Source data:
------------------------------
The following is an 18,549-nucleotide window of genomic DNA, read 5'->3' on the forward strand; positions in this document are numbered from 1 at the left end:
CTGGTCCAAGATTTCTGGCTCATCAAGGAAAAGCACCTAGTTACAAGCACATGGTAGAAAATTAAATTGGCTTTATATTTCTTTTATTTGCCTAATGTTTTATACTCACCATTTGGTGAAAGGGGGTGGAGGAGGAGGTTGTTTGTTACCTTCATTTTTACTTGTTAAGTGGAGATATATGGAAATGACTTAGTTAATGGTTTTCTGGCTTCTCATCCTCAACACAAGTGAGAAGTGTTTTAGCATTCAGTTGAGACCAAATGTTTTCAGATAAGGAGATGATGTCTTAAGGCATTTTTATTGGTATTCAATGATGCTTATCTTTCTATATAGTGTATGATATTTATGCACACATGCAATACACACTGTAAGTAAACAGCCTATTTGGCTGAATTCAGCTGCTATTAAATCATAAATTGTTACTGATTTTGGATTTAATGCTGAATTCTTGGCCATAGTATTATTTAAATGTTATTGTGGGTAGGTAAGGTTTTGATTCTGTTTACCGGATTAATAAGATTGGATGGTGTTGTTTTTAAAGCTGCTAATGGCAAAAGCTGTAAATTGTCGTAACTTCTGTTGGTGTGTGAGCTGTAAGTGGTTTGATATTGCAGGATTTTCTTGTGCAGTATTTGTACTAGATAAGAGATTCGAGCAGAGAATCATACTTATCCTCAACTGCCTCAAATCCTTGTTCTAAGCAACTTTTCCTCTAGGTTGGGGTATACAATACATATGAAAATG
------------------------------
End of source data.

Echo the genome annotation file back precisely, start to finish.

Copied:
The following is an 18,549-nucleotide window of genomic DNA, read 5'->3' on the forward strand; positions in this document are numbered from 1 at the left end:
CTGGTCCAAGATTTCTGGCTCATCAAGGAAAAGCACCTAGTTACAAGCACATGGTAGAAAATTAAATTGGCTTTATATTTCTTTTATTTGCCTAATGTTTTATACTCACCATTTGGTGAAAGGGGGTGGAGGAGGAGGTTGTTTGTTACCTTCATTTTTACTTGTTAAGTGGAGATATATGGAAATGACTTAGTTAATGGTTTTCTGGCTTCTCATCCTCAACACAAGTGAGAAGTGTTTTAGCATTCAGTTGAGACCAAATGTTTTCAGATAAGGAGATGATGTCTTAAGGCATTTTTATTGGTATTCAATGATGCTTATCTTTCTATATAGTGTATGATATTTATGCACACATGCAATACACACTGTAAGTAAACAGCCTATTTGGCTGAATTCAGCTGCTATTAAATCATAAATTGTTACTGATTTTGGATTTAATGCTGAATTCTTGGCCATAGTATTATTTAAATGTTATTGTGGGTAGGTAAGGTTTTGATTCTGTTTACCGGATTAATAAGATTGGATGGTGTTGTTTTTAAAGCTGCTAATGGCAAAAGCTGTAAATTGTCGTAACTTCTGTTGGTGTGTGAGCTGTAAGTGGTTTGATATTGCAGGATTTTCTTGTGCAGTATTTGTACTAGATAAGAGATTCGAGCAGAGAATCATACTTATCCTCAACTGCCTCAAATCCTTGTTCTAAGCAACTTTTCCTCTAGGTTGGGGTATACAATACATATGAAAATG